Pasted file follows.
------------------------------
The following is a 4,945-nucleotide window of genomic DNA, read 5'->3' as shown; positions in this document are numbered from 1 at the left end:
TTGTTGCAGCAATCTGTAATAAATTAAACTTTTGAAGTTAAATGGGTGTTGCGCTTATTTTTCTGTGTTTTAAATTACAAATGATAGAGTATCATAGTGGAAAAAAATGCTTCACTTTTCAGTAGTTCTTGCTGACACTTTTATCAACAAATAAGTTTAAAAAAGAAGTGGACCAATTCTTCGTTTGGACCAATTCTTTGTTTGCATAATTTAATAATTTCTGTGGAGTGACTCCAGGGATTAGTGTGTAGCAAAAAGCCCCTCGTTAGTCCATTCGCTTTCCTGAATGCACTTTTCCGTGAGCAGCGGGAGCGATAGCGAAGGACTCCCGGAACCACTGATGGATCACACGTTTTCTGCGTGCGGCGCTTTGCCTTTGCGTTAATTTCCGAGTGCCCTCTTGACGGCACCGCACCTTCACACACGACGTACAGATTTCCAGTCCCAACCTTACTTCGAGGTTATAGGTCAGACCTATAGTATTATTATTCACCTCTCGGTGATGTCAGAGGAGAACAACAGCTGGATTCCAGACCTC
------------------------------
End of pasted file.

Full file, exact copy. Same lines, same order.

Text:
The following is a 4,945-nucleotide window of genomic DNA, read 5'->3' as shown; positions in this document are numbered from 1 at the left end:
TTGTTGCAGCAATCTGTAATAAATTAAACTTTTGAAGTTAAATGGGTGTTGCGCTTATTTTTCTGTGTTTTAAATTACAAATGATAGAGTATCATAGTGGAAAAAAATGCTTCACTTTTCAGTAGTTCTTGCTGACACTTTTATCAACAAATAAGTTTAAAAAAGAAGTGGACCAATTCTTCGTTTGGACCAATTCTTTGTTTGCATAATTTAATAATTTCTGTGGAGTGACTCCAGGGATTAGTGTGTAGCAAAAAGCCCCTCGTTAGTCCATTCGCTTTCCTGAATGCACTTTTCCGTGAGCAGCGGGAGCGATAGCGAAGGACTCCCGGAACCACTGATGGATCACACGTTTTCTGCGTGCGGCGCTTTGCCTTTGCGTTAATTTCCGAGTGCCCTCTTGACGGCACCGCACCTTCACACACGACGTACAGATTTCCAGTCCCAACCTTACTTCGAGGTTATAGGTCAGACCTATAGTATTATTATTCACCTCTCGGTGATGTCAGAGGAGAACAACAGCTGGATTCCAGACCTC